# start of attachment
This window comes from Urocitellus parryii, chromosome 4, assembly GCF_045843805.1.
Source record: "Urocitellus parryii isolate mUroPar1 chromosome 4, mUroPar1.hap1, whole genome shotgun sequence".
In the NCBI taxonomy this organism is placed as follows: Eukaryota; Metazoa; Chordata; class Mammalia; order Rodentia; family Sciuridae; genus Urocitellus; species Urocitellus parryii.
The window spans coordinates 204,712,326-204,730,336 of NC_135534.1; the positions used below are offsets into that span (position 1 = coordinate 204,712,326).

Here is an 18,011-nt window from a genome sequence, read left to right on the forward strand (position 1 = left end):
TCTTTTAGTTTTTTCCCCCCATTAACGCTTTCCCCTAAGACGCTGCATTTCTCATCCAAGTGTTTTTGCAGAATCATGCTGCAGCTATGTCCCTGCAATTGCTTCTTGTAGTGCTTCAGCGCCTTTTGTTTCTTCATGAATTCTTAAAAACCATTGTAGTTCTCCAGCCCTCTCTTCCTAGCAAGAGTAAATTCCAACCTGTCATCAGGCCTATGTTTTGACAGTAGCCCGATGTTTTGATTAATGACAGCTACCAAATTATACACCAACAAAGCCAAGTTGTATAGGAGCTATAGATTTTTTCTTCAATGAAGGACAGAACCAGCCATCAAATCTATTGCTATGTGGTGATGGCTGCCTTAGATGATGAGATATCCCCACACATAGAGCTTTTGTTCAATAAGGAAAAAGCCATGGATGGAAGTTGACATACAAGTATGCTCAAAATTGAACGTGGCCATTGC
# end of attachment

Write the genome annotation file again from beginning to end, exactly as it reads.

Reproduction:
This window comes from Urocitellus parryii, chromosome 4, assembly GCF_045843805.1.
Source record: "Urocitellus parryii isolate mUroPar1 chromosome 4, mUroPar1.hap1, whole genome shotgun sequence".
In the NCBI taxonomy this organism is placed as follows: Eukaryota; Metazoa; Chordata; class Mammalia; order Rodentia; family Sciuridae; genus Urocitellus; species Urocitellus parryii.
The window spans coordinates 204,712,326-204,730,336 of NC_135534.1; the positions used below are offsets into that span (position 1 = coordinate 204,712,326).

Here is an 18,011-nt window from a genome sequence, read left to right on the forward strand (position 1 = left end):
TCTTTTAGTTTTTTCCCCCCATTAACGCTTTCCCCTAAGACGCTGCATTTCTCATCCAAGTGTTTTTGCAGAATCATGCTGCAGCTATGTCCCTGCAATTGCTTCTTGTAGTGCTTCAGCGCCTTTTGTTTCTTCATGAATTCTTAAAAACCATTGTAGTTCTCCAGCCCTCTCTTCCTAGCAAGAGTAAATTCCAACCTGTCATCAGGCCTATGTTTTGACAGTAGCCCGATGTTTTGATTAATGACAGCTACCAAATTATACACCAACAAAGCCAAGTTGTATAGGAGCTATAGATTTTTTCTTCAATGAAGGACAGAACCAGCCATCAAATCTATTGCTATGTGGTGATGGCTGCCTTAGATGATGAGATATCCCCACACATAGAGCTTTTGTTCAATAAGGAAAAAGCCATGGATGGAAGTTGACATACAAGTATGCTCAAAATTGAACGTGGCCATTGC